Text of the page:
Aminotransferases share certain mechanistic features with other pyridoxal-phosphate dependent enzymes, such as the covalent binding of the pyridoxal-phosphate group to a lysine residue. On the basis of sequence similarity,
these various enzymes can be grouped  into subfamilies. One of these,
called class-II, currently consists of the following enzymes:
Glycine C-acetyltransferase (EC 220.127.116.11), which catalyzes the addition of
acetyl-CoA to glycine to form 2-amino-3-oxobutanoate (gene kbl).
5-aminolevulinic acid synthase (EC 18.104.22.168) (delta-ALA synthase), which
catalyzes the first step in heme biosynthesis via the Shemin (or C4)
pathway, i.e. the addition of succinyl-CoA to glycine to form 5-
8-amino-7-oxononanoate synthase (EC 22.214.171.124) (7-KAP synthase), a bacterial
enzyme (gene bioF) which catalyzes an intermediate step in the biosynthesis
of biotin: the addition of 6-carboxy-hexanoyl-CoA to alanine to form 8-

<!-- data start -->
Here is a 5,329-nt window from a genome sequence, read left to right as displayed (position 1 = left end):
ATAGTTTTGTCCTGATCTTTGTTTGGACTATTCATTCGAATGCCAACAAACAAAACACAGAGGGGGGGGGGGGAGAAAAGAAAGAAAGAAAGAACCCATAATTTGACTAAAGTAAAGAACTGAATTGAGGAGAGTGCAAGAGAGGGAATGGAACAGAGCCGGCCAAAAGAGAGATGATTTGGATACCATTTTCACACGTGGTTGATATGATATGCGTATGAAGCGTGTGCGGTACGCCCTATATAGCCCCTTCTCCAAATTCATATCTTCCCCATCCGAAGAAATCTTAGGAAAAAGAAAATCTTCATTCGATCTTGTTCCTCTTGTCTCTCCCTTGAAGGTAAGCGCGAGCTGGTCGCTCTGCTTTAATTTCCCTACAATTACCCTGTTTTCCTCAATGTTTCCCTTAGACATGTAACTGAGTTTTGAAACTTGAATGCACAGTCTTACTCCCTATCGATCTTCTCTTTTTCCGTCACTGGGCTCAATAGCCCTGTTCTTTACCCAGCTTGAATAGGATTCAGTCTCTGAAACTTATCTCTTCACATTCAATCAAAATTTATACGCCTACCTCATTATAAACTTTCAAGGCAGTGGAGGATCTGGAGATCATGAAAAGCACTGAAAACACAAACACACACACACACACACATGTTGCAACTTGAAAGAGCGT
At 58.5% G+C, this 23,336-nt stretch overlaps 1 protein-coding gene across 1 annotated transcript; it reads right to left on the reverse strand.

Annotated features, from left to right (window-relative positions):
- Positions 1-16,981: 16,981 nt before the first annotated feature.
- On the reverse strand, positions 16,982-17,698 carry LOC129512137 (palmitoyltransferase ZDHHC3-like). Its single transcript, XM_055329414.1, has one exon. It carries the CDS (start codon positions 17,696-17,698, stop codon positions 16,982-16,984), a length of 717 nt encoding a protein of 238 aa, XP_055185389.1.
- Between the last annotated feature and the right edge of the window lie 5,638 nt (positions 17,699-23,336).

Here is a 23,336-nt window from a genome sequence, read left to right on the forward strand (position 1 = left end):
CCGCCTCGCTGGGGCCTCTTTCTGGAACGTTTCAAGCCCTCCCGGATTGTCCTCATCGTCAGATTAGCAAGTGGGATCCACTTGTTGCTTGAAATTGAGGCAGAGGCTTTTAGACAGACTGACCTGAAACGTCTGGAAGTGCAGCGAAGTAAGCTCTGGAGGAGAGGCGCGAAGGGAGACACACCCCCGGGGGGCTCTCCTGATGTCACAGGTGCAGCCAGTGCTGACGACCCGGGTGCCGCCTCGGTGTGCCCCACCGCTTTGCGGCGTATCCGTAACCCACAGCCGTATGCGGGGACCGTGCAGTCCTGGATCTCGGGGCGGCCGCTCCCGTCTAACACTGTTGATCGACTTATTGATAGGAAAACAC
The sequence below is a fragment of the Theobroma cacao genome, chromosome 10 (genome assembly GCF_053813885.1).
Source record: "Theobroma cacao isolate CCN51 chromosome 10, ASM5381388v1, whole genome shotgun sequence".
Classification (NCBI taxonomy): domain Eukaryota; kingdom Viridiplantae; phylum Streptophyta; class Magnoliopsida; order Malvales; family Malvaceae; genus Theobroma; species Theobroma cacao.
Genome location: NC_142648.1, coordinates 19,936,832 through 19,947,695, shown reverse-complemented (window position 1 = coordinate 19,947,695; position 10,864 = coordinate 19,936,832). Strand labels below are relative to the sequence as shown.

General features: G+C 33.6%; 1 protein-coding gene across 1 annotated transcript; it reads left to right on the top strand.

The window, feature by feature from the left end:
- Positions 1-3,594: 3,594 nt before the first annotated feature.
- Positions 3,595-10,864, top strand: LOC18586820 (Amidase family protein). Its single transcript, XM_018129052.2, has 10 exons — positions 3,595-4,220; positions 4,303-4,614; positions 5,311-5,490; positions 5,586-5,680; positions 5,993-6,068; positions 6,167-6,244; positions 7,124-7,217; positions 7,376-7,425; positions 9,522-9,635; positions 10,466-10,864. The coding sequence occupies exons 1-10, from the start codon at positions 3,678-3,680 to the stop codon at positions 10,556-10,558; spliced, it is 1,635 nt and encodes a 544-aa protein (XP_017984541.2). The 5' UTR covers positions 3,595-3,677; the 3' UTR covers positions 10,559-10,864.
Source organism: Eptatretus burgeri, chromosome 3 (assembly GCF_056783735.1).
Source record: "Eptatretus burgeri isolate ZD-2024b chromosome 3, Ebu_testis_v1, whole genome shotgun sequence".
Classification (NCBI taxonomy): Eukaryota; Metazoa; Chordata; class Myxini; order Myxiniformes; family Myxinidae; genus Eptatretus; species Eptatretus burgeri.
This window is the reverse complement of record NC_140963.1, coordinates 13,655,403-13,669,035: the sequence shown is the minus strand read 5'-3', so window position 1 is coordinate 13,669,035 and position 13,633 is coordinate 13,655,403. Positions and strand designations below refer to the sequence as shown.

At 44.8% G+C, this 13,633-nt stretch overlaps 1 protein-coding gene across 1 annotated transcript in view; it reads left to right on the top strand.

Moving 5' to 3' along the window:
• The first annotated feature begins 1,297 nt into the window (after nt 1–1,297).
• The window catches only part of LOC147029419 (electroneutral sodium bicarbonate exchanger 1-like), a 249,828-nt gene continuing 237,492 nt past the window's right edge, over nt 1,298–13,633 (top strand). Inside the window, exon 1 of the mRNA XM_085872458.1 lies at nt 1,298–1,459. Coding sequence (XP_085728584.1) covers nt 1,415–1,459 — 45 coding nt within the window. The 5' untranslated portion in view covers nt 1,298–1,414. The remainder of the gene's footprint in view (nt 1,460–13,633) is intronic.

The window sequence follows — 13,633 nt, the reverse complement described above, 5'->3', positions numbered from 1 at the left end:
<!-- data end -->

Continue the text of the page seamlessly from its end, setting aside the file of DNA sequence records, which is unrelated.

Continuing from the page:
Histidinol-phosphate aminotransferase (EC 126.96.36.199), which catalyzes the
eighth step in histidine biosynthetic pathway: the transfer of an amino
group from 3-(imidazol-4-yl)-2-oxopropyl phosphate to glutamic acid to form
histidinol phosphate and 2-oxoglutarate.
Serine C-palmitoyltransferase (EC 188.8.131.52) from yeast (genes LCB1 and
LCB2), which catalyzes the condensation of palmitoyl-CoA and serine to form
The sequence around the pyridoxal-phosphate attachment site of this class of
enzyme is sufficiently conserved to allow the creation of a specific pattern.
December 2004 / Pattern and text revised.
PROSITE method (with tools and information) covered by this documentation:
Unpublished observations (1991).
PROSITE is copyright. It is produced by the SIB Swiss Institute
Bioinformatics. There are no restrictions on its use by non-profit
institutions as long as its content is in no way modified. Usage by and
for commercial entities requires a license agreement. For information
about the licensing scheme send an email to
or see: prosite_license.html.